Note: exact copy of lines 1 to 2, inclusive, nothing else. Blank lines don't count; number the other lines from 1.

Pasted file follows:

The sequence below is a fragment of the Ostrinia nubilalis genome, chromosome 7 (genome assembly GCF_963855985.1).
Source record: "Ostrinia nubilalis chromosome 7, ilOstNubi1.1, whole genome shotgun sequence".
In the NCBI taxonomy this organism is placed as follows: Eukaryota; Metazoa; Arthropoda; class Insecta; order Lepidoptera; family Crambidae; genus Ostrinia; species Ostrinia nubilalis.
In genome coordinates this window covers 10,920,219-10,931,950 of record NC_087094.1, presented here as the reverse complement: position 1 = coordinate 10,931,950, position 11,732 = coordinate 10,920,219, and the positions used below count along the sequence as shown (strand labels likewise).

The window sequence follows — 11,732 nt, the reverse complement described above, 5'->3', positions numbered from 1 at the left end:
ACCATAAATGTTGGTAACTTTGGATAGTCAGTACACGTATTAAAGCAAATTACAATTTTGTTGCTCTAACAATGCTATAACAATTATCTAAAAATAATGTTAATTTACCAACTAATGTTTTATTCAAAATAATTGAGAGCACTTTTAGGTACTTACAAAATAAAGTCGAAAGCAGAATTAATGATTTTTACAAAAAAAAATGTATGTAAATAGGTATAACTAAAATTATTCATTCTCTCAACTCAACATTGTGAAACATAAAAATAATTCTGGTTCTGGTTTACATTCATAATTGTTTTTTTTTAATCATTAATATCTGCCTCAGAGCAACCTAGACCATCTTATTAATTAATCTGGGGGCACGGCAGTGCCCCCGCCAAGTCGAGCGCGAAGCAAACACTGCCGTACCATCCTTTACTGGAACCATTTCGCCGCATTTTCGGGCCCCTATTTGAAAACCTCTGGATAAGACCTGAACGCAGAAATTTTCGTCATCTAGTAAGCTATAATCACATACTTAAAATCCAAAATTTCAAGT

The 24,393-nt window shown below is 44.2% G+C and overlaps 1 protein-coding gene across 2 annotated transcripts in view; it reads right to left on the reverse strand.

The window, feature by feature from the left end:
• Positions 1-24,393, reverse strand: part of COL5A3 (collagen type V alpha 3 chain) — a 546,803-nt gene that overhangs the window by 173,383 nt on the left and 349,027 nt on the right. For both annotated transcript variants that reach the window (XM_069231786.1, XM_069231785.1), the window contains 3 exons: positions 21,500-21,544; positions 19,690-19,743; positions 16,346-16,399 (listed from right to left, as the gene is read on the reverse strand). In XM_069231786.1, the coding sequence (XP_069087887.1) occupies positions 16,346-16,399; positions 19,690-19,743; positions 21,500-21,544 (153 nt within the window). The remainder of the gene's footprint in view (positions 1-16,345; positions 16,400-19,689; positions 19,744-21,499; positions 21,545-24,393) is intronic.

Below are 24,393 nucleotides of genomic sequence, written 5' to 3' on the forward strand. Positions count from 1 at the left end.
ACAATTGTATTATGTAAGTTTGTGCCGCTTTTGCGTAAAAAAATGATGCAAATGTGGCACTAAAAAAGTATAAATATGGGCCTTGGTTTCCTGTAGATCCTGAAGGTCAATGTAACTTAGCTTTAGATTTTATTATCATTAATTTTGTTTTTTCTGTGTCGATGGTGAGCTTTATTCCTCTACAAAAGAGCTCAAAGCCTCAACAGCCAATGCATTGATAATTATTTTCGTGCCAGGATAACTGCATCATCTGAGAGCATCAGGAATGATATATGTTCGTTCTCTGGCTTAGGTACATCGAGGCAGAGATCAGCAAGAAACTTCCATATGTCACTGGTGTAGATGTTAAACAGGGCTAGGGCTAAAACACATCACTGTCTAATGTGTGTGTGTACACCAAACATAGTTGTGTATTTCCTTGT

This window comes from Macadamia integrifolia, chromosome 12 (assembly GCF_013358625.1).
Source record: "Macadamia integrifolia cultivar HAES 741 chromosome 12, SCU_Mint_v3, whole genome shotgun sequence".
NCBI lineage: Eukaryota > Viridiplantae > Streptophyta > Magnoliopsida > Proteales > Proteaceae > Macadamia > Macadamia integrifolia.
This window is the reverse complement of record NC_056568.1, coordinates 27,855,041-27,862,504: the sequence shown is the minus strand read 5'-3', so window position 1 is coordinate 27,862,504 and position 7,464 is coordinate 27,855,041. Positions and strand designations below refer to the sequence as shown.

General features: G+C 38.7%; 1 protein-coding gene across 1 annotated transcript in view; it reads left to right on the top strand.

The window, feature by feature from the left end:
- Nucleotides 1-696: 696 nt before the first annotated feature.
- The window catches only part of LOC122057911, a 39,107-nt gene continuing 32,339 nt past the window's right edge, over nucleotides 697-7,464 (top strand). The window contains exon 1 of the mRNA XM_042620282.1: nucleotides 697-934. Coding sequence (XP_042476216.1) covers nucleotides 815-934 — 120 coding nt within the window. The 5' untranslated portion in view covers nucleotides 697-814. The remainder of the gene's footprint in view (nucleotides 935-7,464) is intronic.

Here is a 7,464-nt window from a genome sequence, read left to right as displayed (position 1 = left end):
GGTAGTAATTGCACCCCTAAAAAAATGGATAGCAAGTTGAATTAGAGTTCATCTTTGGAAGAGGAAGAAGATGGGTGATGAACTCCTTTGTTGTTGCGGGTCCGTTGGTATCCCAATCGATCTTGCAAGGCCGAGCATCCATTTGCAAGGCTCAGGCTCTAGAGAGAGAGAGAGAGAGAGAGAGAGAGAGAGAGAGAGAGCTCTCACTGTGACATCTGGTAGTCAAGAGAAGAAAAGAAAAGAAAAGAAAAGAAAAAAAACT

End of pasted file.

The sequence below is a fragment of the Ostrinia nubilalis genome, chromosome 7 (genome assembly GCF_963855985.1).
Source record: "Ostrinia nubilalis chromosome 7, ilOstNubi1.1, whole genome shotgun sequence".